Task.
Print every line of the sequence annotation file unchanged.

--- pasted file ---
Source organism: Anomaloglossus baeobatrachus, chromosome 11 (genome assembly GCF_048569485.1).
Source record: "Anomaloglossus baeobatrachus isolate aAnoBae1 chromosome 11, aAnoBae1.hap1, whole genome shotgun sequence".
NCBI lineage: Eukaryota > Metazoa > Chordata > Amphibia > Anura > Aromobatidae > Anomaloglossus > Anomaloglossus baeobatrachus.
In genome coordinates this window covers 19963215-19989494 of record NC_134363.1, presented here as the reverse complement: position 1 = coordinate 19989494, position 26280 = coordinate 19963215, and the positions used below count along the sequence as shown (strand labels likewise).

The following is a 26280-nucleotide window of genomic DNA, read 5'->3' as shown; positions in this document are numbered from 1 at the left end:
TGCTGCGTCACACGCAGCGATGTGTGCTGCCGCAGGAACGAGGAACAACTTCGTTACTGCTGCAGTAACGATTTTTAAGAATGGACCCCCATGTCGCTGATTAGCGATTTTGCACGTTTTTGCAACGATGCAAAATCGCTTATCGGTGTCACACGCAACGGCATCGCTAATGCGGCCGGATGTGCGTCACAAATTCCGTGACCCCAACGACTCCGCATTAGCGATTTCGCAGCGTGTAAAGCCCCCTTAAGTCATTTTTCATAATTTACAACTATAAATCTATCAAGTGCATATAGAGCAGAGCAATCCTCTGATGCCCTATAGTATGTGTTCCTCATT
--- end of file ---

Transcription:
Source organism: Anomaloglossus baeobatrachus, chromosome 11 (genome assembly GCF_048569485.1).
Source record: "Anomaloglossus baeobatrachus isolate aAnoBae1 chromosome 11, aAnoBae1.hap1, whole genome shotgun sequence".
NCBI lineage: Eukaryota > Metazoa > Chordata > Amphibia > Anura > Aromobatidae > Anomaloglossus > Anomaloglossus baeobatrachus.
In genome coordinates this window covers 19963215-19989494 of record NC_134363.1, presented here as the reverse complement: position 1 = coordinate 19989494, position 26280 = coordinate 19963215, and the positions used below count along the sequence as shown (strand labels likewise).

The following is a 26280-nucleotide window of genomic DNA, read 5'->3' as shown; positions in this document are numbered from 1 at the left end:
TGCTGCGTCACACGCAGCGATGTGTGCTGCCGCAGGAACGAGGAACAACTTCGTTACTGCTGCAGTAACGATTTTTAAGAATGGACCCCCATGTCGCTGATTAGCGATTTTGCACGTTTTTGCAACGATGCAAAATCGCTTATCGGTGTCACACGCAACGGCATCGCTAATGCGGCCGGATGTGCGTCACAAATTCCGTGACCCCAACGACTCCGCATTAGCGATTTCGCAGCGTGTAAAGCCCCCTTAAGTCATTTTTCATAATTTACAACTATAAATCTATCAAGTGCATATAGAGCAGAGCAATCCTCTGATGCCCTATAGTATGTGTTCCTCATT